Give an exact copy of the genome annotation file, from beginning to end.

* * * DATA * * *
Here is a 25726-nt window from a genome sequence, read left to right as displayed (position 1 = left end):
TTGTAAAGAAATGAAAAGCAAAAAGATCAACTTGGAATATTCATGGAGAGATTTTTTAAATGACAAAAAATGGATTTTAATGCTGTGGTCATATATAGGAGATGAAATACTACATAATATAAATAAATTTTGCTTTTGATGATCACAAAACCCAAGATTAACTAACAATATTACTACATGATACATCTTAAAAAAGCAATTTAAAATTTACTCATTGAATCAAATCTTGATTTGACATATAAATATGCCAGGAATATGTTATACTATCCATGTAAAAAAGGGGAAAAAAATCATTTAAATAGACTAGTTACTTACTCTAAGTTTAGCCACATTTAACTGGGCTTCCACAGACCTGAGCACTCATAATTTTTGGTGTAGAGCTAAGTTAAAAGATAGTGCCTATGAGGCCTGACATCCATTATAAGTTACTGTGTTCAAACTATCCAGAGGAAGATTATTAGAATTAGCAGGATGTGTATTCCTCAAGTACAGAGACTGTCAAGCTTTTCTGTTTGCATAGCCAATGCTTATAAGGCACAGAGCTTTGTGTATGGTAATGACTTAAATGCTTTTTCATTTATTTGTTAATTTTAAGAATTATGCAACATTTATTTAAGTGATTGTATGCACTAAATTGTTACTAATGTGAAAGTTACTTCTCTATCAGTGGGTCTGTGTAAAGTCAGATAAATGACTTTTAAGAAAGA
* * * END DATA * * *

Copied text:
Here is a 25726-nt window from a genome sequence, read left to right as displayed (position 1 = left end):
TTGTAAAGAAATGAAAAGCAAAAAGATCAACTTGGAATATTCATGGAGAGATTTTTTAAATGACAAAAAATGGATTTTAATGCTGTGGTCATATATAGGAGATGAAATACTACATAATATAAATAAATTTTGCTTTTGATGATCACAAAACCCAAGATTAACTAACAATATTACTACATGATACATCTTAAAAAAGCAATTTAAAATTTACTCATTGAATCAAATCTTGATTTGACATATAAATATGCCAGGAATATGTTATACTATCCATGTAAAAAAGGGGAAAAAAATCATTTAAATAGACTAGTTACTTACTCTAAGTTTAGCCACATTTAACTGGGCTTCCACAGACCTGAGCACTCATAATTTTTGGTGTAGAGCTAAGTTAAAAGATAGTGCCTATGAGGCCTGACATCCATTATAAGTTACTGTGTTCAAACTATCCAGAGGAAGATTATTAGAATTAGCAGGATGTGTATTCCTCAAGTACAGAGACTGTCAAGCTTTTCTGTTTGCATAGCCAATGCTTATAAGGCACAGAGCTTTGTGTATGGTAATGACTTAAATGCTTTTTCATTTATTTGTTAATTTTAAGAATTATGCAACATTTATTTAAGTGATTGTATGCACTAAATTGTTACTAATGTGAAAGTTACTTCTCTATCAGTGGGTCTGTGTAAAGTCAGATAAATGACTTTTAAGAAAGA